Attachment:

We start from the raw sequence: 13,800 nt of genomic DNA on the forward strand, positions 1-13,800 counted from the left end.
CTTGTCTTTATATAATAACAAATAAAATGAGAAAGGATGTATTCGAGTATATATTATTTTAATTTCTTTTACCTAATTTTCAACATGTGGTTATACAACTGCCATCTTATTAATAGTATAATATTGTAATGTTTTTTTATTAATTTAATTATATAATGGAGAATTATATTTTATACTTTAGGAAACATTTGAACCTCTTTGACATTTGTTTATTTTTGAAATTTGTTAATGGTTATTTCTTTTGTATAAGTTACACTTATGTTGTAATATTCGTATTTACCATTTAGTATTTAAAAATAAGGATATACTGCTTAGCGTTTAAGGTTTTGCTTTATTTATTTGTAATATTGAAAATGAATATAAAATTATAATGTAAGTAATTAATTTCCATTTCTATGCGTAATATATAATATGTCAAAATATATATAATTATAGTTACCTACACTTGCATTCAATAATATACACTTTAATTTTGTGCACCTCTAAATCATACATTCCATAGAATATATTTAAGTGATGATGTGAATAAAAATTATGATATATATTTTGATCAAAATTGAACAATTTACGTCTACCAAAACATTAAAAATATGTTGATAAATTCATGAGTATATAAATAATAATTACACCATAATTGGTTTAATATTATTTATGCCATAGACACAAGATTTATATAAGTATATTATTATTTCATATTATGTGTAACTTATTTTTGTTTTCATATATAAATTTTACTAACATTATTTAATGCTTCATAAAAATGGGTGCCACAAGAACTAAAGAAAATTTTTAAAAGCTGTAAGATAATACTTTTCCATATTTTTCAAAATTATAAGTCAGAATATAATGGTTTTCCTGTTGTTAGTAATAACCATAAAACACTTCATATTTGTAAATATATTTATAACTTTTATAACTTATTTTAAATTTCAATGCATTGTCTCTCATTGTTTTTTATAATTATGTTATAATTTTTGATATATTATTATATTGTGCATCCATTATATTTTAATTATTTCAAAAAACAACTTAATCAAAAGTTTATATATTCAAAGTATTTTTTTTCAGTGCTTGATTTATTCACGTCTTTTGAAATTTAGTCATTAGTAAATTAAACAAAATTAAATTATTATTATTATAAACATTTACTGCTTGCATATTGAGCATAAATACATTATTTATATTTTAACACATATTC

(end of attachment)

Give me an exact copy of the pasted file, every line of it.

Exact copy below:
We start from the raw sequence: 13,800 nt of genomic DNA on the forward strand, positions 1-13,800 counted from the left end.
CTTGTCTTTATATAATAACAAATAAAATGAGAAAGGATGTATTCGAGTATATATTATTTTAATTTCTTTTACCTAATTTTCAACATGTGGTTATACAACTGCCATCTTATTAATAGTATAATATTGTAATGTTTTTTTATTAATTTAATTATATAATGGAGAATTATATTTTATACTTTAGGAAACATTTGAACCTCTTTGACATTTGTTTATTTTTGAAATTTGTTAATGGTTATTTCTTTTGTATAAGTTACACTTATGTTGTAATATTCGTATTTACCATTTAGTATTTAAAAATAAGGATATACTGCTTAGCGTTTAAGGTTTTGCTTTATTTATTTGTAATATTGAAAATGAATATAAAATTATAATGTAAGTAATTAATTTCCATTTCTATGCGTAATATATAATATGTCAAAATATATATAATTATAGTTACCTACACTTGCATTCAATAATATACACTTTAATTTTGTGCACCTCTAAATCATACATTCCATAGAATATATTTAAGTGATGATGTGAATAAAAATTATGATATATATTTTGATCAAAATTGAACAATTTACGTCTACCAAAACATTAAAAATATGTTGATAAATTCATGAGTATATAAATAATAATTACACCATAATTGGTTTAATATTATTTATGCCATAGACACAAGATTTATATAAGTATATTATTATTTCATATTATGTGTAACTTATTTTTGTTTTCATATATAAATTTTACTAACATTATTTAATGCTTCATAAAAATGGGTGCCACAAGAACTAAAGAAAATTTTTAAAAGCTGTAAGATAATACTTTTCCATATTTTTCAAAATTATAAGTCAGAATATAATGGTTTTCCTGTTGTTAGTAATAACCATAAAACACTTCATATTTGTAAATATATTTATAACTTTTATAACTTATTTTAAATTTCAATGCATTGTCTCTCATTGTTTTTTATAATTATGTTATAATTTTTGATATATTATTATATTGTGCATCCATTATATTTTAATTATTTCAAAAAACAACTTAATCAAAAGTTTATATATTCAAAGTATTTTTTTTCAGTGCTTGATTTATTCACGTCTTTTGAAATTTAGTCATTAGTAAATTAAACAAAATTAAATTATTATTATTATAAACATTTACTGCTTGCATATTGAGCATAAATACATTATTTATATTTTAACACATATTC